Tuesday, December 12, 2023

Advent postcards, Cenon-sur-Vienne


French Village Diaries cycling adventures Advent postcard Cenon-sur-Vienne
Advent postcard, Cenon-sur-Vienne

Advent day twelve

Today’s cycling advent-ures postcard is from just outside the village of Cenon-sur-Vienne, at the confluence of the mighty Vienne and the river Clain, whose valley we had been cycling through north of Poitiers last weekend


It is hardly surprising I’ve found a watery theme to today’s post, as the rain continues to pour down there is little else on my mind. In the space of two months, we’ve gone from a worryingly low water table that necessitated water restrictions coming into place on 13th October, to most of the west of France now a soggy mess. Drainage ditches at the edge of roads are flowing like rivers, fields have become lakes as the water tries in vain to drain into the ditches, and the rainwater drains in the village are gurgling and bubbling high like a water feature fountain. 28% of French departments now have water tables full to a very high level and only 11% are showing as very low. How can a situation swing so drastically, in such a short space of time? The Jet Stream. It seems to have shifted and got itself stuck further south than usual, and the resulting low pressure over the Atlantic is the cause for our seemingly endless rain.


We struck lucky three times on Sunday morning. Firstly, the rain didn’t start until we were back at the car after a 36km bike ride and a picnic lunch with views of the Château de Dissay, plus we had two lucky discoveries on the bike ride, both just outside the small Vienne town of Cenon-sur-Vienne.


The first thing we stumbled upon that put a smile on my face was the archaeological site of Vieux-Poitiers (Old Poitiers), on the road between Naintré and Cenon. Here, where the Roman town of Briva once stood, a ruined tower is all that remains from an amphitheatre that once held ten thousand people. The fact that it is also on the Chemins de Saint-Jacques pilgrimage route, just made me fall in love even more. Situated on a triangle of land that is protected on two sides by the two rivers, that also offered fishing and trade routes, you can see why this was an important position two thousand years ago.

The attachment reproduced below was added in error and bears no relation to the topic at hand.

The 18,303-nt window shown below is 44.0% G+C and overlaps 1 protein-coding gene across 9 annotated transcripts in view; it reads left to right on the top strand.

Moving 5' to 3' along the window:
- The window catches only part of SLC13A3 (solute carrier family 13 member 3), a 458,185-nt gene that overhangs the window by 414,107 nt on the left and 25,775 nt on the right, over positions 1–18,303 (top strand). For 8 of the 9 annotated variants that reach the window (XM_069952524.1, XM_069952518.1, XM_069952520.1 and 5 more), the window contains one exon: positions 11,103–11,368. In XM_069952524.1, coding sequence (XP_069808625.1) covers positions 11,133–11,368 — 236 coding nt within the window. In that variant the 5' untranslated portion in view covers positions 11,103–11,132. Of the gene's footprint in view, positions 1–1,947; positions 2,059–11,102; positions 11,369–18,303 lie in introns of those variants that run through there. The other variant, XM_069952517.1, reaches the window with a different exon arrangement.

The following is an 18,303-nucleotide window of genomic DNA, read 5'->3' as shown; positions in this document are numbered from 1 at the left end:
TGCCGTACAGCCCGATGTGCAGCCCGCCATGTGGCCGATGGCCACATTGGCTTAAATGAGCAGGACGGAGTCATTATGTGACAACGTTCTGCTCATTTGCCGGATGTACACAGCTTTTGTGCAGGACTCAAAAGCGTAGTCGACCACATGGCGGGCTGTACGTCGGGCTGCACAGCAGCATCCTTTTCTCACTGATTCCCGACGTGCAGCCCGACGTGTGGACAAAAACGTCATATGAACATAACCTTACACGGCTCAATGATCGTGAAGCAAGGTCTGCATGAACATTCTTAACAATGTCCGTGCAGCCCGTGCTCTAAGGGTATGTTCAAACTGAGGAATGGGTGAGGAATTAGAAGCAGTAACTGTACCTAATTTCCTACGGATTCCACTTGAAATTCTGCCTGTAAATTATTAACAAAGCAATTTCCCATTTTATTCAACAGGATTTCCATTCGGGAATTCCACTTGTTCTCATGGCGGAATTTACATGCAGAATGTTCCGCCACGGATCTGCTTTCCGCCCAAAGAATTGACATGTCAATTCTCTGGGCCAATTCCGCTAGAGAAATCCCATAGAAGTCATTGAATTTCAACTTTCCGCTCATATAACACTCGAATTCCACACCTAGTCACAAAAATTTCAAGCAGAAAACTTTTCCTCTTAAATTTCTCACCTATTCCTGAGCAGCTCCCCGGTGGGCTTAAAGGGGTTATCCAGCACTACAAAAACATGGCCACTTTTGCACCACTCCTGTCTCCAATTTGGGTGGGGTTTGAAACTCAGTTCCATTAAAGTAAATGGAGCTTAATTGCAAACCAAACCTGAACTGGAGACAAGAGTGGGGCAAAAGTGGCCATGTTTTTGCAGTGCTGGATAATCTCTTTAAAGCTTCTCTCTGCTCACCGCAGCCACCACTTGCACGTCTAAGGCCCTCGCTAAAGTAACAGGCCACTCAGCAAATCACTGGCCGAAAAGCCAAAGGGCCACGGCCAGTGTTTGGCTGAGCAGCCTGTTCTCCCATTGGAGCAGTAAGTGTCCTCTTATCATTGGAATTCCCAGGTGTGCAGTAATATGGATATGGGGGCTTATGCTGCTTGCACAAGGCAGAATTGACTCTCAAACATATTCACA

Our route continued up the triangle to stand at the confluence of the Clain and the Vienne rivers. It was rather appropriate to find ourselves here as we finished our twelve months of mini-cycling adventures to celebrate our twenty-fifth wedding anniversary. In 1998, our main criteria for our wedding venue was that it had to be on the river Thames. We were both born by the Thames, worked in London, and often met for lunchtime walks along the river and decided upon Henley-on Thames for our wedding. It was a special feeling at having achieved our 25th anniversary challenge, where we have managed twenty-three nights away this year and cycled 1864 kilometres, and standing by these rivers, inspiration struck for another cycling adventure for 2024.

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